C.S. Lewis and his circle : essays and memoirs from the by Lewis, Clive Staples; Lewis, Clive S.; White, Roger; Wolfe,

By Lewis, Clive Staples; Lewis, Clive S.; White, Roger; Wolfe, Brendan N.; Wolfe, Judith Elisabeth

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And where do they come from? Judging by the way that poets talk about the genesis of poems, they don’t arise from the same regions, or activities, of the mind as discursive prose. ) Here, for example, is C. H. Sisson, discussing how he actually writes a poem: All my poems are in a sense determined by the rhythm of the first line, which comes unasked and often when one is least expecting it. It is commonly followed by other lines, whether by one or two or by a whole poem. I am very relaxed about this.

20. , 17–18. 21. , 21. 22. , 20. 23. , 21. 24. , 21. 25. , 21. 26. , 21. 27. , 18. 28. , 19. 29. , 19. 30. , 27–28. 3 C. S. ’, and, almost as naturally as they’d consult certain people they know, they consult books. ’. Yet there are many indications that this is an error. First, there is the evidence of experience. Universities are full of clever people, yet the public consensus is that, far from being well-qualified to discern and communicate the true nature of what might, for a particular person, constitute a good life, academics are very unreliable mentors in the arts of living.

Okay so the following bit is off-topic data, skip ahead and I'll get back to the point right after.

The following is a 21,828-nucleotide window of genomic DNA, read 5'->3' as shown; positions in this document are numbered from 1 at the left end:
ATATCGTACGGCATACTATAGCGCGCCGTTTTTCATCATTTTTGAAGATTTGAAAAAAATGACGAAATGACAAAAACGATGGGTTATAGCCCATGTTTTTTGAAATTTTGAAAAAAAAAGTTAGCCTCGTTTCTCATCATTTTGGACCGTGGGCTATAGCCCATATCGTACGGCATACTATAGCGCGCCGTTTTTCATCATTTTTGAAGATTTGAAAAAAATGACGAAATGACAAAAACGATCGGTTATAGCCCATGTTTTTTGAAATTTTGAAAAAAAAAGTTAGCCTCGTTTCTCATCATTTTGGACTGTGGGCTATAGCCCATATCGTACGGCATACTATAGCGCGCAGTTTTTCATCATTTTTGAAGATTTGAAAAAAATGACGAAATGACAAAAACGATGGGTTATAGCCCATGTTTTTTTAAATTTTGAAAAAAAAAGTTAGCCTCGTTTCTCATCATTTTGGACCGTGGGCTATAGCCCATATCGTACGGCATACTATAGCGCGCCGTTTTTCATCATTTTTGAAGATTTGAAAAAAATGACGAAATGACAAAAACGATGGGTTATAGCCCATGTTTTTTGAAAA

L e w is a nd his c irc l e we consider the purposes for which we might use it. In view of the difficulty, it seems reasonable—provided we are genuinely trying to focus on the philosophical issue—to reformulate the question slightly so as to provide some relief from the sensation of blankness, without merely providing escape. So we might ask, instead, what does it mean to be fully alive? Obviously this is more than a biological question, to which the answer is ‘not dead, but capable of motion and thought’; and equally, though less obviously, it is a moral question, since the answer ‘enjoying oneself at endless parties’ seems both unsatisfactory (since endless parties wouldn’t be fun) and slightly wrong (since the pursuit of fun seems too trivial a purpose to concern ourselves with exclusively).

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